You know that the Grade “A” Fancy Beverage Commission endorses only drinks that have a swift shaker-to-table appearance.  The oft-quoted Harry Craddock of the Savoy Hotel, London, said that a cocktail should be imbibed quickly, while it’s still laughing at you.  The GAFBC says it must also arrive in front of you at a decent clip, while you can still laugh with it.

We enjoyed this one last night, and it’s so simple and satisfying we predict it will stay at the top of our rotation.  It began in our test labs as an applejack takeoff on the Manhattan, but when we replaced the Italian vermouth with Dubonnet, and in a smooth one-to-one ratio, it frankly purred like a fine engine.  For a garnish we added a lemon twist – it turned out to be a zingier garnish than that cherry you assumed would be indispensable.  A dash of Angostura bitters makes it very stimulating, indeed.
We then hied it to our library for a spot of cocktail bible study—because of course such a simple drink could not possibly be new—and in our search discovered that Mr. Craddock’s own Savoy Cocktail Book contains a Bentley cocktail with the same liquors, yet no garnish or bitters.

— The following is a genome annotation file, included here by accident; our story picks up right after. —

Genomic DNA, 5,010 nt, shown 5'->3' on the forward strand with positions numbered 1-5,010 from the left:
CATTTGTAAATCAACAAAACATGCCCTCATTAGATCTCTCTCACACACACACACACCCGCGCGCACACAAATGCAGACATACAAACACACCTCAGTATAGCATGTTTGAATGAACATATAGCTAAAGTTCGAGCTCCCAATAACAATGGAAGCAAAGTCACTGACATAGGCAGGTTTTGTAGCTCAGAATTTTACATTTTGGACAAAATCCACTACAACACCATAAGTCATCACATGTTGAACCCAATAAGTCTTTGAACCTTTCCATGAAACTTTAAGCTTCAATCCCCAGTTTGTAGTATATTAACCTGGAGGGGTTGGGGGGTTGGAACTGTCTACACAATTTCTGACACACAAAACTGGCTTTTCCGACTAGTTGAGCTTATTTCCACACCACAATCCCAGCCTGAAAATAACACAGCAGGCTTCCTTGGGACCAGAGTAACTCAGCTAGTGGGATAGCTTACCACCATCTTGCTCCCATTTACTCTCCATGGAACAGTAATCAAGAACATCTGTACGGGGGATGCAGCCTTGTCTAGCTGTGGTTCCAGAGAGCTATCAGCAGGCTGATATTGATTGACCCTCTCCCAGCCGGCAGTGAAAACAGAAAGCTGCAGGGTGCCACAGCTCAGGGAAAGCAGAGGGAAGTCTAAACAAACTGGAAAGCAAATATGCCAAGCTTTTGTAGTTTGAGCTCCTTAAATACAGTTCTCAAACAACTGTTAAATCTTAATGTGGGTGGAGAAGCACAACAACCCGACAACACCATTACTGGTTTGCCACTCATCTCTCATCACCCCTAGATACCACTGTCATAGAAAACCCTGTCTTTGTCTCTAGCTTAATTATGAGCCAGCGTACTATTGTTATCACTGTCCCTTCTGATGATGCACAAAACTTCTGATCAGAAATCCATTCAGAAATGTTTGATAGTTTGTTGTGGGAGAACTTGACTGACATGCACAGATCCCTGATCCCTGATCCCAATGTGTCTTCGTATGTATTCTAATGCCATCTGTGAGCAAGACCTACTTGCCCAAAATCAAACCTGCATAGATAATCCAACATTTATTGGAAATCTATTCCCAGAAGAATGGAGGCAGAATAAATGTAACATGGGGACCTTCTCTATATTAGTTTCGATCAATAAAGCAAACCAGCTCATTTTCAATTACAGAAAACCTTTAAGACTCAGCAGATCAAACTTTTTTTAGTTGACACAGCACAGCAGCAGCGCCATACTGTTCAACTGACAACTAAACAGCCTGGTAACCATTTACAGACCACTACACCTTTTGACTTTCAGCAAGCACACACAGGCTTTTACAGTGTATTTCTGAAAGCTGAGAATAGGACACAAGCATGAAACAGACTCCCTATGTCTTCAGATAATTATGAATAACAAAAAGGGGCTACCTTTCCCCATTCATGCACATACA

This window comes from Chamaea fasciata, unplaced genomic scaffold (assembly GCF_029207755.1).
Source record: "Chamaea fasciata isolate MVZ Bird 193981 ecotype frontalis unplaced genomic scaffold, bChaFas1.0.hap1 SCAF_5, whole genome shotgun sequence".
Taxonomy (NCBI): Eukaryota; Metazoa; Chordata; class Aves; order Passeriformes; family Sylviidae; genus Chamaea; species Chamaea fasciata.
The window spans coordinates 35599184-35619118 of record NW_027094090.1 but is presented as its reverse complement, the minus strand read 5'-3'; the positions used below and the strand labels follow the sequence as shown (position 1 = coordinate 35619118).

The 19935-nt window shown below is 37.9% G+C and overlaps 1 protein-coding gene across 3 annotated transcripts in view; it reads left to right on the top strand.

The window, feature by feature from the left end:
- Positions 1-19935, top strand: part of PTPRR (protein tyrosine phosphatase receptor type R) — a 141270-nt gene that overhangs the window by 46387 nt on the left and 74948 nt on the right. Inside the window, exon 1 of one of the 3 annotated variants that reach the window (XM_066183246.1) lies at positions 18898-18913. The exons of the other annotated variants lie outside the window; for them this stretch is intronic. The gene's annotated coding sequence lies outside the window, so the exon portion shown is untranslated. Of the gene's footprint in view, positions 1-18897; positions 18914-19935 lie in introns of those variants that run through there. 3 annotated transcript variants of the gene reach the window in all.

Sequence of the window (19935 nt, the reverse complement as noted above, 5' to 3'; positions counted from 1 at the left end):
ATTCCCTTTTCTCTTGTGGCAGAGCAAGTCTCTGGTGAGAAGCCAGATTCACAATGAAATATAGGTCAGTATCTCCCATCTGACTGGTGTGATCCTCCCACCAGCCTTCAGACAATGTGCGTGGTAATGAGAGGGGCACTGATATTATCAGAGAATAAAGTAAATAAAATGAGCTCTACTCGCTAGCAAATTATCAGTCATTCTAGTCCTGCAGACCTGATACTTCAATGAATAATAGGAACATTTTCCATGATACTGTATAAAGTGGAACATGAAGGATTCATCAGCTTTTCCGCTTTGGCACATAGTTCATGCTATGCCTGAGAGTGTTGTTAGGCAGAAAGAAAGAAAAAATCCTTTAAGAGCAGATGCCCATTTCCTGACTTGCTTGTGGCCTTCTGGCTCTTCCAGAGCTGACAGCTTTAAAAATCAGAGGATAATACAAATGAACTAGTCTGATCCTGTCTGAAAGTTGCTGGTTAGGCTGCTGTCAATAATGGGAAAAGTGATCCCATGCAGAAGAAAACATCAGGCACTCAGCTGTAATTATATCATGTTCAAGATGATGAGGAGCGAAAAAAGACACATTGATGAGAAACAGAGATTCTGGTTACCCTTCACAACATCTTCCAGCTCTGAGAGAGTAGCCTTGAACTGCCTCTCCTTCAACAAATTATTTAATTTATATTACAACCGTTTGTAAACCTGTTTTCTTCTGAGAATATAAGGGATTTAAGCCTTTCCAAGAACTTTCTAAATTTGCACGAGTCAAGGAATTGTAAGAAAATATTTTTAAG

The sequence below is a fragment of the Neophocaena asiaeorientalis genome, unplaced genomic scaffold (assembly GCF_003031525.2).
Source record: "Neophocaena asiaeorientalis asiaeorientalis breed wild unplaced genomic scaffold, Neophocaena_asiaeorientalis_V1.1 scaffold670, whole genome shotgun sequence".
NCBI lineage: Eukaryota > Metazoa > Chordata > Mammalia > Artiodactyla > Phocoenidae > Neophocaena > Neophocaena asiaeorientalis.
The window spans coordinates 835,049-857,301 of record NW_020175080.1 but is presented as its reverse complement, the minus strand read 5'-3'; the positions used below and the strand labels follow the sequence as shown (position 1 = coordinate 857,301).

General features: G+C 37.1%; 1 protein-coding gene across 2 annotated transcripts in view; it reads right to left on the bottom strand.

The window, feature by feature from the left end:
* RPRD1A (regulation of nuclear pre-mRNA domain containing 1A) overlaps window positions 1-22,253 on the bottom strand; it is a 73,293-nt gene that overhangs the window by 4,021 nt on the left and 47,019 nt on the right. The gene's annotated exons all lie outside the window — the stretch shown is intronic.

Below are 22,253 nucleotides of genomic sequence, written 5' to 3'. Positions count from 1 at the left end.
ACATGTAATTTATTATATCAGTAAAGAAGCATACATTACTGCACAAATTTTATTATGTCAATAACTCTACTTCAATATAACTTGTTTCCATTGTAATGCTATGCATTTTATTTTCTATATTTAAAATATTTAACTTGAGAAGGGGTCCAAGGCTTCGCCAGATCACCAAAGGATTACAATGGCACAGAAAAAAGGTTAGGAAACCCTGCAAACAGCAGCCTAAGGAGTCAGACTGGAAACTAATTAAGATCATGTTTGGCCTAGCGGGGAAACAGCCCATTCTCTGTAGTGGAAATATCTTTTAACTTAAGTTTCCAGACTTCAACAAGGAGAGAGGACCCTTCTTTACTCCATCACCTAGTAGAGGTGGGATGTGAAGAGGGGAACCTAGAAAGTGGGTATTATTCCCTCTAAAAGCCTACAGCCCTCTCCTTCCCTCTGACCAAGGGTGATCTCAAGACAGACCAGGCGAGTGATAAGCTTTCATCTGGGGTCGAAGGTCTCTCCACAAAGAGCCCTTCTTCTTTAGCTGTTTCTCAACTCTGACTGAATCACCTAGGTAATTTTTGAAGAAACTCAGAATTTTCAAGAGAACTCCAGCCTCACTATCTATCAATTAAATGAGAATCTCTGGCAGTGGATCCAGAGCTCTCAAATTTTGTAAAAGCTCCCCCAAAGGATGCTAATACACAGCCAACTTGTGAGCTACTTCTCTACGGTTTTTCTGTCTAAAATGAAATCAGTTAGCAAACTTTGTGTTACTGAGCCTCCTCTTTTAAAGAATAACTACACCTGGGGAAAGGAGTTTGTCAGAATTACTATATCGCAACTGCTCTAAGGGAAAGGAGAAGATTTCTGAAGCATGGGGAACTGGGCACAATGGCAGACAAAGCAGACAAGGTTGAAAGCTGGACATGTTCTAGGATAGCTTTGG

We urge you to try our new vintage Bentley Cocktail for 2012.

The Grade “A” Bentley Cocktail
1 part Laird’s Old Apple Brandy*
1 part Dubonnet Rouge
Dash Angostura Bitters
Stir over ice. 
Strain into a chilled glass and garnish with a twist of lemon peel.

*applejack will do, and Calvados will more than do

There's no reason to think it's named after John Steed's beloved automobile, but here's…

A toast: To top professionals and talented amateurs!